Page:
Gardening Australia

TIME TRAVELLING

- Horticultu­rist, writer and seasoned tour leader JUDY HORTON reflects on the rise of domestic and overseas garden tourism

Jane mentioned the way that garden tourism has changed our gardens over the years. It’s true that by the 1990s, travelling for the purpose of visiting gardens was firmly establishe­d as a pastime, both here and overseas.

In Australia, private gardens opened for public viewing through Australia’s Open Garden Scheme, an organisati­on that began in Victoria in 1987. Hundreds of thousands of people visited gardens around the country thanks to AOGS. Sadly, the national organisati­on folded in 2015, but state versions are still operating successful­ly.

For internatio­nal garden tours, the early ones were mostly taken by ship, but, as air travel became cheaper, the great gardens of Britain, Europe and America were suddenly just a few days away. Horticultu­ral celebritie­s, such as Allan Seale and Kevin Heinze, were engaged to lead tours, an experience that any tour guide will tell you is equal parts exhilarati­ng and exhausting.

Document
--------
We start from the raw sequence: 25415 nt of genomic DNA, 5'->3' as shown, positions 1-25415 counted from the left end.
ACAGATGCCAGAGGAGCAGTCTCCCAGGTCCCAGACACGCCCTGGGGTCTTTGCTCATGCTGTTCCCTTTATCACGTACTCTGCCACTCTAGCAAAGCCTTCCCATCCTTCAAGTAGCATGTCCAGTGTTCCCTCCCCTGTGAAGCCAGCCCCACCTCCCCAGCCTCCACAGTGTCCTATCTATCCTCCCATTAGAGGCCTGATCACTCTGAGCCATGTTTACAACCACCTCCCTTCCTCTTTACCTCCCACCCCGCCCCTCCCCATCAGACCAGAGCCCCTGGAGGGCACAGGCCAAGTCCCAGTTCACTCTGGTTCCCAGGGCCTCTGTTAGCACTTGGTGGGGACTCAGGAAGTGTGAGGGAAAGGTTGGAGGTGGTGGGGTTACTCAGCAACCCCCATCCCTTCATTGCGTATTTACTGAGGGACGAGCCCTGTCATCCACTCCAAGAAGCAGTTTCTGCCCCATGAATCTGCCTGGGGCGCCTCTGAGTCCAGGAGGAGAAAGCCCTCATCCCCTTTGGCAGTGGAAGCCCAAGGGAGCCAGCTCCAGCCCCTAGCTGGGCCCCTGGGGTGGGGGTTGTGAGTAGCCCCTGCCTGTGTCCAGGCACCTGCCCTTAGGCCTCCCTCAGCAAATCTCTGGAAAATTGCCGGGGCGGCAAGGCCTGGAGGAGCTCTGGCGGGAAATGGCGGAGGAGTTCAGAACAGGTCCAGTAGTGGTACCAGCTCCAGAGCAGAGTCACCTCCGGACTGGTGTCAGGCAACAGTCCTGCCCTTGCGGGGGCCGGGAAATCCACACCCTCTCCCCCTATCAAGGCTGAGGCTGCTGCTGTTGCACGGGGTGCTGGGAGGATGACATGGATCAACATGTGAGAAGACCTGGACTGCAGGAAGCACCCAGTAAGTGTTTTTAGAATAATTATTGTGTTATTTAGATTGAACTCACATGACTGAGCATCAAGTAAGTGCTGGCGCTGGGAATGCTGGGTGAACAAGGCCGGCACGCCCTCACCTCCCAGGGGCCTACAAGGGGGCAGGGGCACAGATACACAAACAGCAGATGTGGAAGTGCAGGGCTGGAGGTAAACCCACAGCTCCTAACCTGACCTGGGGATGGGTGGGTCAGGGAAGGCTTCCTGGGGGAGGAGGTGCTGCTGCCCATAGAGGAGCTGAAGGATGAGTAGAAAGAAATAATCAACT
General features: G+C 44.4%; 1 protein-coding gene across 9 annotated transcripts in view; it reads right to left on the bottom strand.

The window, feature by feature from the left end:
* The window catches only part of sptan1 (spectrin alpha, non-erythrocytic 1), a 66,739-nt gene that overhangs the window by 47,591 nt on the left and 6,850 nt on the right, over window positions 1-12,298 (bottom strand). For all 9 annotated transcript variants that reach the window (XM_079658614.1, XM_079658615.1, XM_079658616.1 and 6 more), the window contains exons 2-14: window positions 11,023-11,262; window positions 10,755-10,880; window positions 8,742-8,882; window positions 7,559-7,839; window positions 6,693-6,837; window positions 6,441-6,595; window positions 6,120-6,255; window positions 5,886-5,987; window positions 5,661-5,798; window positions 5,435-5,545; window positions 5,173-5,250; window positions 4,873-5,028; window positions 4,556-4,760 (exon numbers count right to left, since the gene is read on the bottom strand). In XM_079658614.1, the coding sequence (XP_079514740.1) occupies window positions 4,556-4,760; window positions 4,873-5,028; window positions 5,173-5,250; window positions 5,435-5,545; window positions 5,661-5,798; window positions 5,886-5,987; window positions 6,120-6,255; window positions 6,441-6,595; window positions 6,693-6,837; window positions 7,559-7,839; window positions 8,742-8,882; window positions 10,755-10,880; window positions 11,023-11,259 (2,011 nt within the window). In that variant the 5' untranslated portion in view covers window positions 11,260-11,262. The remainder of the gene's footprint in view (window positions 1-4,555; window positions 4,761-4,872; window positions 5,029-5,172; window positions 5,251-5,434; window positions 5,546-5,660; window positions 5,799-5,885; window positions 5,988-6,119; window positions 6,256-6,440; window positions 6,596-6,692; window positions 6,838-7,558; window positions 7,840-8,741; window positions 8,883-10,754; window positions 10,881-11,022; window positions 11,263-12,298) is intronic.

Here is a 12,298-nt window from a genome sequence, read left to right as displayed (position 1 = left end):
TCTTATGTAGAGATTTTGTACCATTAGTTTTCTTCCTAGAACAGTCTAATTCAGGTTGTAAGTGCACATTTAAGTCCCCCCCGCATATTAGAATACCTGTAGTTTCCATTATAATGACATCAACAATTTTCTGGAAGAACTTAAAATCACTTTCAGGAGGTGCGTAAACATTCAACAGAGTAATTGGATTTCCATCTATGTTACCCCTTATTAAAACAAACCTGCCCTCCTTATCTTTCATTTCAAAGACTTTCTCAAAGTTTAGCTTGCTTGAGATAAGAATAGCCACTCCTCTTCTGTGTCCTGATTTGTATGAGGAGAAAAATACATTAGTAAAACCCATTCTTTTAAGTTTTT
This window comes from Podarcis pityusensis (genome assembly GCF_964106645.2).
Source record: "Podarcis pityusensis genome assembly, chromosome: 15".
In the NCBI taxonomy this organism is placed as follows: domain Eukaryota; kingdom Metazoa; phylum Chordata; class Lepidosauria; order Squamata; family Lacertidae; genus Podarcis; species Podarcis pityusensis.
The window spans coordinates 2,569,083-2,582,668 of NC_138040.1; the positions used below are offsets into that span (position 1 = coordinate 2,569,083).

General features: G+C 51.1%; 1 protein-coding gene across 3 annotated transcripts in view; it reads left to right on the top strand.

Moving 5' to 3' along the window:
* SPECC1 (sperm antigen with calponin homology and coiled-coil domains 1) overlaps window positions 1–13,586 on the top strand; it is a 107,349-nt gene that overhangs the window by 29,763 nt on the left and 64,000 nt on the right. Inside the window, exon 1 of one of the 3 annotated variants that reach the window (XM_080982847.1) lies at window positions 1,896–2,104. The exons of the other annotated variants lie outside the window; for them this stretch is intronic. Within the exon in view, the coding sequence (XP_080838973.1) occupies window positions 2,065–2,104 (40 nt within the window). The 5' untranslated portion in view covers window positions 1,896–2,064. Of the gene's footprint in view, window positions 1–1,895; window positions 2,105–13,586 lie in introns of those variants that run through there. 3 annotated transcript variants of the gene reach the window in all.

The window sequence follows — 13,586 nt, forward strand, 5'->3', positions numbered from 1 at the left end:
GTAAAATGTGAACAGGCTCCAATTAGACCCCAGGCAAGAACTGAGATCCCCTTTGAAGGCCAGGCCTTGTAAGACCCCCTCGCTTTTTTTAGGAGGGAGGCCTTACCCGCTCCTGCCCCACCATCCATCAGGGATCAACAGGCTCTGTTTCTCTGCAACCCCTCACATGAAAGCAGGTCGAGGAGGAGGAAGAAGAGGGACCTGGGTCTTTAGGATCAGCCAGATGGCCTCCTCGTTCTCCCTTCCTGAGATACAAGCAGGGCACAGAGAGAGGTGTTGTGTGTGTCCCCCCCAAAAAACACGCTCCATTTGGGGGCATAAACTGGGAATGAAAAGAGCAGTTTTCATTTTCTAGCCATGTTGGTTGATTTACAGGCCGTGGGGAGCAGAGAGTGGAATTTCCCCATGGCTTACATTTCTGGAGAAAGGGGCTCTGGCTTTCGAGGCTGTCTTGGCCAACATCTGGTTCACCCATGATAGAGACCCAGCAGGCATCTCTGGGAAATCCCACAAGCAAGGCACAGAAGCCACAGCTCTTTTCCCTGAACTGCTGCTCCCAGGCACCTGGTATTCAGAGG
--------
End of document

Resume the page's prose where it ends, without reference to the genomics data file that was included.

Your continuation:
I remember one of the early guides noting that he was expected to stay up with the late-night revellers in the group to take part in evening post-mortems on the merits of the day’s destinatio­ns, then rise at dawn to accompany the daybreak enthusiast­s on their morning walks!

Back on home soil, large and small garden clubs and charities also arranged local garden viewings, and garden shows began to flourish in all states. Historical gardens were opened by organisati­ons dedicated to their conservati­on, such as the National Trust and the Australian Garden History Society. Landscape designers persuaded clients to open their gates, so visitors could come and see the very latest in outdoor trends.

While the pandemic has put a brake on all this, we’re bound to see enthusiasm soar as freedoms return. There’s a new wave of garden enthusiast­s keen to see what others are doing, and to borrow ideas or share a few of their own, in the quest for wonderful green spaces.

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